BRIEFLY, WHILE a fanatical colonel who had already attempted one coup held the full parliament at gunpoint, King Juan Carlos became the sole custodian of democracy in Spain. He responded magnificently, showing not only a devotion to principle but also a consummate political skill, thereby preserving public calm and staying the hand of almost all of the officers who might have been tempted to return the army to power.
The attempted coup was at once widely taken as a brutal exposure of what sober people had known all along -- that the democratic system that replaced the Franco dictatorship five years ago still lacks a secure institutional base and full public confidence, and that it cannot be counted on to deal effectively with the normal range of social and economic stresses and with the special problems of the autonomy movements and terrorism.
It is true that elements in the armed forces and economy that undergirded Franco's rule still exist and still are strong. The "events of Feb. 23," however, can surely be taken as just about the most strenuous test of Spain's democratic affinities that anyone could devise.Unquestionably, Spain passed.
The king's role was the most dramatic. How ironic that the links to the military -- he was schooled by Generalissimo Franco and attended all three military academies -- that once made him suspect here gave him the credibility and connections that enabled him to act as he did. With a few exceptions, the officers also proved themselves faithful to the new order. Whether it was their discretion or their sense of duty or their institutional self-interest is somewhat beside the point. As for the civilian politicians, they were all under the same gun. Some sat proudly upright in their chairs; others dived under their desks. Conservatives, Socialists and Communists alike emerged from their common ordeal unharmed and insisting that democracy must be strengthened in Spain.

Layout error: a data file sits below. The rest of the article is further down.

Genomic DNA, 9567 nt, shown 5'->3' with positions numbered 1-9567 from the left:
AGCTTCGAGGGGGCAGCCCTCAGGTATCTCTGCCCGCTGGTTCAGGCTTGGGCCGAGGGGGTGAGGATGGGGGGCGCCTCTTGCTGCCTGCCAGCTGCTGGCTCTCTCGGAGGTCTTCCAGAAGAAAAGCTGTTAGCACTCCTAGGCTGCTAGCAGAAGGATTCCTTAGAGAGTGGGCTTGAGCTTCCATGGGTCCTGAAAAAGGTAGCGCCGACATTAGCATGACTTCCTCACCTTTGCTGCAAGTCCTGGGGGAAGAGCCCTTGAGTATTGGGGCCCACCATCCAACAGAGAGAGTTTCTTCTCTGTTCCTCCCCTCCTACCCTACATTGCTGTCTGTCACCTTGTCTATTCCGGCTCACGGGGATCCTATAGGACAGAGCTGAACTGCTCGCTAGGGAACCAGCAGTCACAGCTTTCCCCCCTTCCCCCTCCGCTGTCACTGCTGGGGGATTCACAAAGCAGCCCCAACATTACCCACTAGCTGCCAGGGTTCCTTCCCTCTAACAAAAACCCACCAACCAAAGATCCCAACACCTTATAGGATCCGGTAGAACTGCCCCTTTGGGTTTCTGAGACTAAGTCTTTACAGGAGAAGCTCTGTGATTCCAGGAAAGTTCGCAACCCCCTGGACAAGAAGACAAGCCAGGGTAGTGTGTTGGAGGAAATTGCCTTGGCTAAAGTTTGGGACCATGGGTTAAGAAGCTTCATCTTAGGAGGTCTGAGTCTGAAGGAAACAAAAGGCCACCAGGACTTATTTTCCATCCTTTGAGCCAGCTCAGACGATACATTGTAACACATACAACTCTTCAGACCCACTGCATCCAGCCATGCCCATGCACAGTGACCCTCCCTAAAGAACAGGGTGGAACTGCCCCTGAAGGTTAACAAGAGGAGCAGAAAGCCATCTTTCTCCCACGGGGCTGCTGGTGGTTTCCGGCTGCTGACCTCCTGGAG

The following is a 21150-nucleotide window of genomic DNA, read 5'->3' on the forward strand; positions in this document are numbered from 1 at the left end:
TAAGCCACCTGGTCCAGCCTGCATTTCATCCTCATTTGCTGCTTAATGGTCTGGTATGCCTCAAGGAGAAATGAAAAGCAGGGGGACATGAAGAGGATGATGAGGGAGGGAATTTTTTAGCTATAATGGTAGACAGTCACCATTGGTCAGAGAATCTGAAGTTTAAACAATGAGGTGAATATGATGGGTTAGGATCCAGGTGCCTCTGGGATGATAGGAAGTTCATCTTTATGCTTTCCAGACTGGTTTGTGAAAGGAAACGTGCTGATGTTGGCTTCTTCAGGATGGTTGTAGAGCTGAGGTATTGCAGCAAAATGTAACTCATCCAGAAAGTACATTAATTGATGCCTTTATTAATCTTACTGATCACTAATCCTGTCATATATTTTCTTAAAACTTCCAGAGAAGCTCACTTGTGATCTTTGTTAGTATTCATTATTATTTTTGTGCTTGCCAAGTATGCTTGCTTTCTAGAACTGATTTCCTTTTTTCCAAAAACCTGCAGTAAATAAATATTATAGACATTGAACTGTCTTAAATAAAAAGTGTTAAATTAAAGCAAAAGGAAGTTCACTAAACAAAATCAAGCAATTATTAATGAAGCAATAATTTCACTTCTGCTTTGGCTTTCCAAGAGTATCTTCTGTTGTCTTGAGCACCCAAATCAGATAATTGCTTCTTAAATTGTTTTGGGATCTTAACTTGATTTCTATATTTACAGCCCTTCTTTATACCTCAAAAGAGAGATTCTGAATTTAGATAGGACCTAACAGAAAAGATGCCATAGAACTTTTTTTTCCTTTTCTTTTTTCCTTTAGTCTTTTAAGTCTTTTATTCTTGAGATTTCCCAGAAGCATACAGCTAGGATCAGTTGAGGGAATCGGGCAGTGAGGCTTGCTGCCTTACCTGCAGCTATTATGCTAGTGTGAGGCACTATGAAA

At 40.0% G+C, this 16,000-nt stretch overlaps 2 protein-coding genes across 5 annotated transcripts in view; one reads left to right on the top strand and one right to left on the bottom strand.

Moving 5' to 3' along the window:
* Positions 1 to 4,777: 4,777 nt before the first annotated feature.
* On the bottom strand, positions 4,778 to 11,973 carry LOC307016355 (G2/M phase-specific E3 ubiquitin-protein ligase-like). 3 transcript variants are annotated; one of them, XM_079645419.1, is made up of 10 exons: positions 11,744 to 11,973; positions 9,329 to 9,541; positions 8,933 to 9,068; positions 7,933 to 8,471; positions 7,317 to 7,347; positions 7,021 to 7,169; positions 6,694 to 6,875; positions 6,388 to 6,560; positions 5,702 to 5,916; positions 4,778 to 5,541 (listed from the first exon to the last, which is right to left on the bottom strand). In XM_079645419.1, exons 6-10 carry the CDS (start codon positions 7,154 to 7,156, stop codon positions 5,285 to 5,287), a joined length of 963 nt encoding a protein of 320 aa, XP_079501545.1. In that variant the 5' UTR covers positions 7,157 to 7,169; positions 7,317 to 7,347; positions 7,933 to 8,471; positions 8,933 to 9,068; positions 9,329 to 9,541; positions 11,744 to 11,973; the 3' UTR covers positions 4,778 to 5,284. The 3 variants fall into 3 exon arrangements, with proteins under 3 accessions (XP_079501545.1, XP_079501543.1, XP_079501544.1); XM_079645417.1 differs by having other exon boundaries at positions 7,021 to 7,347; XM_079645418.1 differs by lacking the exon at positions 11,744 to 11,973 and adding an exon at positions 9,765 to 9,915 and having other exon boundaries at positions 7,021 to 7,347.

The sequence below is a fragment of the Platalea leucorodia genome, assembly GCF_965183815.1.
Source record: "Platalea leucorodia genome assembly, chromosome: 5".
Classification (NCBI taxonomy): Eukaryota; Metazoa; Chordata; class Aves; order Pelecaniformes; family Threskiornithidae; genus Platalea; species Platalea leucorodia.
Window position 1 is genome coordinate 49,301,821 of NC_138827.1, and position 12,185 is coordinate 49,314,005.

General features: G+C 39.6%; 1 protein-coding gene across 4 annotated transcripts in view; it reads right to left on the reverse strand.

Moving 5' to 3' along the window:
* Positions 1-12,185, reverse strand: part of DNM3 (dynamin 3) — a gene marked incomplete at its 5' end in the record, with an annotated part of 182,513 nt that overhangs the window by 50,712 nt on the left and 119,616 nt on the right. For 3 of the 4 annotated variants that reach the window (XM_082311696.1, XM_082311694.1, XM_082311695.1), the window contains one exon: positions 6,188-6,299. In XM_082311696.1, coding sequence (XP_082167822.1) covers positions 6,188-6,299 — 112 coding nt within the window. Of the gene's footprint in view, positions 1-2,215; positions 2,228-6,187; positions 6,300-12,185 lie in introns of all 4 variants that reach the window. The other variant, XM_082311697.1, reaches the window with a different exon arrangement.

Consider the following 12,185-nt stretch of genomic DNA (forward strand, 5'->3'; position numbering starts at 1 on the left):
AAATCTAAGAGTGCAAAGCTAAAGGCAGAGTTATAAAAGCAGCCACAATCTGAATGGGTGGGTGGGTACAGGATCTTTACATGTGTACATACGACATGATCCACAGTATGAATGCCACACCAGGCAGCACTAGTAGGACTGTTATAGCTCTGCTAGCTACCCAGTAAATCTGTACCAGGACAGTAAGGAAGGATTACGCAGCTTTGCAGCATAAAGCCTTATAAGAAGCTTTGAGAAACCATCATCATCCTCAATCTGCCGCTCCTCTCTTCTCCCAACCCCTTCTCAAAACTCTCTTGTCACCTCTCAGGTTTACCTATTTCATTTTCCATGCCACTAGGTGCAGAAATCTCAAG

Spain's fellow Europeans, especially in the north, have never stopped demanding, explicitly or implicitly, that Spain redeem its fascist past by showing itself worth of democracy. These invisble yet real bonds of obligation have been accepted by many Spaniards as reinforcement of their own desires. But obligations run both ways. The other Europeans have understood the value of rising above short-term practical objections and tying Spain ever more closely to Europe in order to nourish its political order. The feeling underlies the readiness to make a place for Spain in the Common Market, and in NATO, too.